Navigating Controversial Topics During English Lessons in Japan

Source: Gaijin Pot
Getting Political: Navigating Tricky Topics in the English Classroom

I had an interesting discussion with one of my Japanese colleagues today. During a lesson, where students were studying the names of foreign countries and cities, the subject of China came up. The question was, “In which Chinese city do they traditionally eat snake soup and sometimes drink hot Coca-Cola with Lemon, in winter?”

The answer was Hong Kong.

However, a student answered “Taiwan” to which I replied. “Sorry, that’s the wrong answer. Taiwan is not a Chinese city. It’s a different country.” My colleague interjected: “Liam Sensei, I’m sure Taiwan is a part of China, isn’t it?”

“No, I can assure you it isn’t,” I replied. “But let’s check it later to confirm.”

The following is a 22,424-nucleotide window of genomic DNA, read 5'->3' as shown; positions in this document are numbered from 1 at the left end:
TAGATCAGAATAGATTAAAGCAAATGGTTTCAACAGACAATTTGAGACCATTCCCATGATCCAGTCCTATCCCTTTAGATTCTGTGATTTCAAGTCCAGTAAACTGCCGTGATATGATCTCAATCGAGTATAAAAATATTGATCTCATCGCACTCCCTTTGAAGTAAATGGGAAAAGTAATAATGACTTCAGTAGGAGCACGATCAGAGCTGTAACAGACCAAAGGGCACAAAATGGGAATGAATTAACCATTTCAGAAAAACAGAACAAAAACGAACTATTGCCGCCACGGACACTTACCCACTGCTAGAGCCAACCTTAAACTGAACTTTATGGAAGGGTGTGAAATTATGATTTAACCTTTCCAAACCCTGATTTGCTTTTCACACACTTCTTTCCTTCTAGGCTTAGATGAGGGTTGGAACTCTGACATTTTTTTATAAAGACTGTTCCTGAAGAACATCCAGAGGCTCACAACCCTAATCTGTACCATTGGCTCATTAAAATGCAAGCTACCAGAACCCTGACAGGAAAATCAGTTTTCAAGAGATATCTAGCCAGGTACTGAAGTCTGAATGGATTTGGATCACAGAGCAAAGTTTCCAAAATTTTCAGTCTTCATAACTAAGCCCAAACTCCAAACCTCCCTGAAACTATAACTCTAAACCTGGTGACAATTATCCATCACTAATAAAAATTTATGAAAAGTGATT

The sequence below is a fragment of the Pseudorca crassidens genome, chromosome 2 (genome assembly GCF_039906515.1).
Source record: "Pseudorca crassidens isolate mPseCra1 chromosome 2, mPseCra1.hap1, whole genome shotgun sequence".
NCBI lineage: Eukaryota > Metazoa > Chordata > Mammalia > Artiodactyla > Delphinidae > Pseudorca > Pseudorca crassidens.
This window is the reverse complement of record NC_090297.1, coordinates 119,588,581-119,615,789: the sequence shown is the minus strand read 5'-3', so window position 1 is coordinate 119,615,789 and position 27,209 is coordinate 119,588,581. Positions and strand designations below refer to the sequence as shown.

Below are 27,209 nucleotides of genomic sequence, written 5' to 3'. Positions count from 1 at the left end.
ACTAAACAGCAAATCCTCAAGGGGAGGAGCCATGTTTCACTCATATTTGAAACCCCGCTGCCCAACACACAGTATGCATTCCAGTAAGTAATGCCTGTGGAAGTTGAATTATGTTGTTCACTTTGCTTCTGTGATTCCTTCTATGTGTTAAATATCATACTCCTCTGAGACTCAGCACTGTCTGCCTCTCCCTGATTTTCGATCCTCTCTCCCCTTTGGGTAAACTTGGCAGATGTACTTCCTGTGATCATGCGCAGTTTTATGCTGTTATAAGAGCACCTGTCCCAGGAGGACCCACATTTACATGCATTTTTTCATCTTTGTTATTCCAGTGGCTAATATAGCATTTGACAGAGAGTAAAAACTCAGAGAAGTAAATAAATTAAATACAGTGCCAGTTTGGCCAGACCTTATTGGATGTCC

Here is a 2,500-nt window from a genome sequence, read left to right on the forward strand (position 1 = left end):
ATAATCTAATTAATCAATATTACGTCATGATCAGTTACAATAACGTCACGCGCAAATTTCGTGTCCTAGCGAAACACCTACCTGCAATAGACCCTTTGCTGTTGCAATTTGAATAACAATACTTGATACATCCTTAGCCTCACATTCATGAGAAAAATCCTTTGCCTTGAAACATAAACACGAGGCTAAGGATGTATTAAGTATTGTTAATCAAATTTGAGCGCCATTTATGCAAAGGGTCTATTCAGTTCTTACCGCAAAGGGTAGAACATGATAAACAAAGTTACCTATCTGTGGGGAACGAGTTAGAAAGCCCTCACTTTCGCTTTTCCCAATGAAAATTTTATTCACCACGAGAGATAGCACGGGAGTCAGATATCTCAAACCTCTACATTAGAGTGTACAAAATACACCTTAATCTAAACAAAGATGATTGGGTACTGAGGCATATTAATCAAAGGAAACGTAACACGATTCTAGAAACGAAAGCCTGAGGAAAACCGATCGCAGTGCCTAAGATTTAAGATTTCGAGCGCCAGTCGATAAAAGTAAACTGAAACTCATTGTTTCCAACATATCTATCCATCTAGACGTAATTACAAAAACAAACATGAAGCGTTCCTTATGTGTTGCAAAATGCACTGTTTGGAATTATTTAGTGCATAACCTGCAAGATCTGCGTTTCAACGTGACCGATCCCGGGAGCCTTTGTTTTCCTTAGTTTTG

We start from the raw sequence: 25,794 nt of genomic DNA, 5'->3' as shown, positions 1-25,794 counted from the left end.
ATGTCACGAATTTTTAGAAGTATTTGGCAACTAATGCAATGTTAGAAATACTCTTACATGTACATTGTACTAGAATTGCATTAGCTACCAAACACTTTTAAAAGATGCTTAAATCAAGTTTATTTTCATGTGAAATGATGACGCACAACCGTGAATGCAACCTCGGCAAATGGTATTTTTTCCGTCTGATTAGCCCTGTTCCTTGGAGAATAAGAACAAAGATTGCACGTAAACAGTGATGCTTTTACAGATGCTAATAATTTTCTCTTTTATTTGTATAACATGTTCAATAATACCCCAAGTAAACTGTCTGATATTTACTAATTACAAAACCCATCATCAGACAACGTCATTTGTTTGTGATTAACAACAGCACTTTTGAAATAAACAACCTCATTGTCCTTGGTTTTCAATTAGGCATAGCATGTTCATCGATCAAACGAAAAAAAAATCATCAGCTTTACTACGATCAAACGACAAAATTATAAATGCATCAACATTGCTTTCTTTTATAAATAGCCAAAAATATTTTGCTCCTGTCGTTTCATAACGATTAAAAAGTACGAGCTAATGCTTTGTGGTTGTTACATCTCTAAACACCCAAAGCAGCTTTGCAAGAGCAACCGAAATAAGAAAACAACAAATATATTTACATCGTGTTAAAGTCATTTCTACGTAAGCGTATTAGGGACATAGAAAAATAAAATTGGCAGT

I had accidentally come very close to stepping on a political landmine right in the middle of a relatively innocuous lesson on countries and world cities.

…remember that racism is both a system and a learned behavior and in most cases, it is borne out of ignorance, not malice.

It turns out my colleague had previously studied in China where, in line with their own government-approved textbooks, they do indeed claim Taiwan as a renegade province of China, awaiting reunification with the mainland.

She hadn’t considered that her Chinese colleagues’ comments on Taiwan could have been flavored with political bias, nor did she know that I had studied the question of Taiwan’s competing sovereignty claims quite extensively during my time working in Hong Kong.

For the record, Taiwan is in an international grey area. It is a de-facto independent country, having its own government, its own flag, international trade, passports, and sense of national identity.

Sometimes students ask uncomfortable questions, but it’s important to have an open conversation without being overly aggressive.

There are also a handful of countries worldwide that formally recognize …continue reading